But Williams also mentions some notable success stories: Belgian beer is up 7% in case sales for the year ending April 15. Stella Artois accounts for a large chunk of this, but small artisanal Belgians like the Trappist ales are also thriving, as are American knockoffs of Belgian styles. “The word ‘Belgian’ is having a positive halo effect,” insists Williams. “People are getting conditioned to think it has more value.”
Tradition vs. Innovation
Their output isn’t nearly big enough to offset the losses of Corona and Heineken, but micorbreweries across the globe are outpacing the big guys in growth, just like with domestics. BrewDog, now the largest independent brewery in Scotland, has generated publicity far out of proportion to its size by releasing Sink the Bismarck, a record-setting 42%-abv India pale ale concentrated through freeze distillation. The controversial brew (is it a beer or a spirit?) Should arrive in the United States this summer, selling at about $60 per 375-mililiter bottle.
The Griffin Group, the Novato, Calif. Investment firm that holds a minority ownership in BrewDog, wants to brew their beers under license in the states. There has been speculation that the Griffin Group might produce them at San Francisco’s Anchor Brewing Co., which it recently acquired. However, Griffin Group CEO Keith Greggor cautioned, “We’re going to do it, but we’re not sure where and when.”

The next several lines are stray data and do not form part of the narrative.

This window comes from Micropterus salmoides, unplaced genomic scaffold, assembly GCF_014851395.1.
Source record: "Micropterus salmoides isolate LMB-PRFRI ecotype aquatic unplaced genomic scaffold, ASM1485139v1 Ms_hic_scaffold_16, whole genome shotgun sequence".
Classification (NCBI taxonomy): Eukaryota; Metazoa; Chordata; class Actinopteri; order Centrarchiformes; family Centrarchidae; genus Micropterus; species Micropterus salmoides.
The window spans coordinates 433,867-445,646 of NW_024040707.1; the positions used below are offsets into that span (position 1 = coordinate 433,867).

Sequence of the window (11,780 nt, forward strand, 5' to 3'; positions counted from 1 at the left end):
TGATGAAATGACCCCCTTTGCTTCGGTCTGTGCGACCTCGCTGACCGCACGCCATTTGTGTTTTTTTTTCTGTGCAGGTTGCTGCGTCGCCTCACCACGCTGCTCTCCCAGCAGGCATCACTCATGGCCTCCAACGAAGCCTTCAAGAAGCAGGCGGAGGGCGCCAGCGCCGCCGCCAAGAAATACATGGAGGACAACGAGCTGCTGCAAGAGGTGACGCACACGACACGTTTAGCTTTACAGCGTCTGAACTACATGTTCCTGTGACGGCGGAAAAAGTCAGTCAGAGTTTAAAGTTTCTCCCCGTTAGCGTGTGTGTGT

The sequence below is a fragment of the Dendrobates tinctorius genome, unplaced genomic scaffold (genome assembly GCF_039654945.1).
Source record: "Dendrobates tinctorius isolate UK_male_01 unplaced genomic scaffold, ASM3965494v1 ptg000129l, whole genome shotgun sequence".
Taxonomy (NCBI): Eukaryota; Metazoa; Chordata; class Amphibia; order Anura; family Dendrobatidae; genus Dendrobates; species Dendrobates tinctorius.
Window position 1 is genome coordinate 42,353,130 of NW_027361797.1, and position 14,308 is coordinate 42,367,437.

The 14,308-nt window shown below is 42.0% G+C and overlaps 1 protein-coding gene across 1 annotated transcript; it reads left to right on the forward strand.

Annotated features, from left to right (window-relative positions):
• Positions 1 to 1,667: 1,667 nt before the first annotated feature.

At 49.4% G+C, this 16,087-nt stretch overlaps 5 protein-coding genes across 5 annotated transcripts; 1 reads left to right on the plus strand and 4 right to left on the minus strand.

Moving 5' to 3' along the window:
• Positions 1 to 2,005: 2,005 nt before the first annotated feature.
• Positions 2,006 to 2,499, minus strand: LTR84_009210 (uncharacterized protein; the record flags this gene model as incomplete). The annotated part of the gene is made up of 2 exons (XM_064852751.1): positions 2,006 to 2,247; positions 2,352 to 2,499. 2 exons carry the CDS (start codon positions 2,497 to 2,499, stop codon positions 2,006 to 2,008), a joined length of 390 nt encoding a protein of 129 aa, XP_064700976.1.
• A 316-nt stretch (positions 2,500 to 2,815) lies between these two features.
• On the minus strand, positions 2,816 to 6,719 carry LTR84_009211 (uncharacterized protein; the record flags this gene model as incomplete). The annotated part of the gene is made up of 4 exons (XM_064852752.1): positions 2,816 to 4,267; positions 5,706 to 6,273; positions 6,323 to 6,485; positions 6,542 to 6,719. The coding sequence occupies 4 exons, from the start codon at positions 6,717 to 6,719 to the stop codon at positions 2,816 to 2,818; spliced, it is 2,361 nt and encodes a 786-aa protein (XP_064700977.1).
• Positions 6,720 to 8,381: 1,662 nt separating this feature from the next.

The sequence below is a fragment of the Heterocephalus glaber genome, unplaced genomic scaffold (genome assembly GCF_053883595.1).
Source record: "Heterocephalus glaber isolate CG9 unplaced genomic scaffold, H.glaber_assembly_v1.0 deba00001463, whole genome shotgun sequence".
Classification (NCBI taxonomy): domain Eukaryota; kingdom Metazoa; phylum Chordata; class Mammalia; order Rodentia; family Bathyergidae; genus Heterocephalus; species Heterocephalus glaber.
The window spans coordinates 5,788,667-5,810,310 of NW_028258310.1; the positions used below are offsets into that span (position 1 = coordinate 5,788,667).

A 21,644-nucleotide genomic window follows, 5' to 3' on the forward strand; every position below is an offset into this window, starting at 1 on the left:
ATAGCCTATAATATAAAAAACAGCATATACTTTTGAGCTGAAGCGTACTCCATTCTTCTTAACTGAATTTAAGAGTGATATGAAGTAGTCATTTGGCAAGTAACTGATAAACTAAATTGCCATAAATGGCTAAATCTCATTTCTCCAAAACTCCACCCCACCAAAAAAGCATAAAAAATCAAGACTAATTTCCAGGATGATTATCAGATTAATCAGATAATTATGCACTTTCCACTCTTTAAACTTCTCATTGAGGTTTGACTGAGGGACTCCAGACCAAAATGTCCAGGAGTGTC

Scandinavia used to be noted for its Carlsberg brand and little else, but now microbreweries are popping up all over. Bryggeriet Djaevlebryg (literally, “devil’s brew brewery”) in Denmark has just started exporting Djaevlebryg Gudelos (‘Godless”) through Shelton Brothers. This imperial stout is a kind of anti-Trappist ale. The brewers donate one Danish crown from the sale of each bottle to the Danish Atheist Society.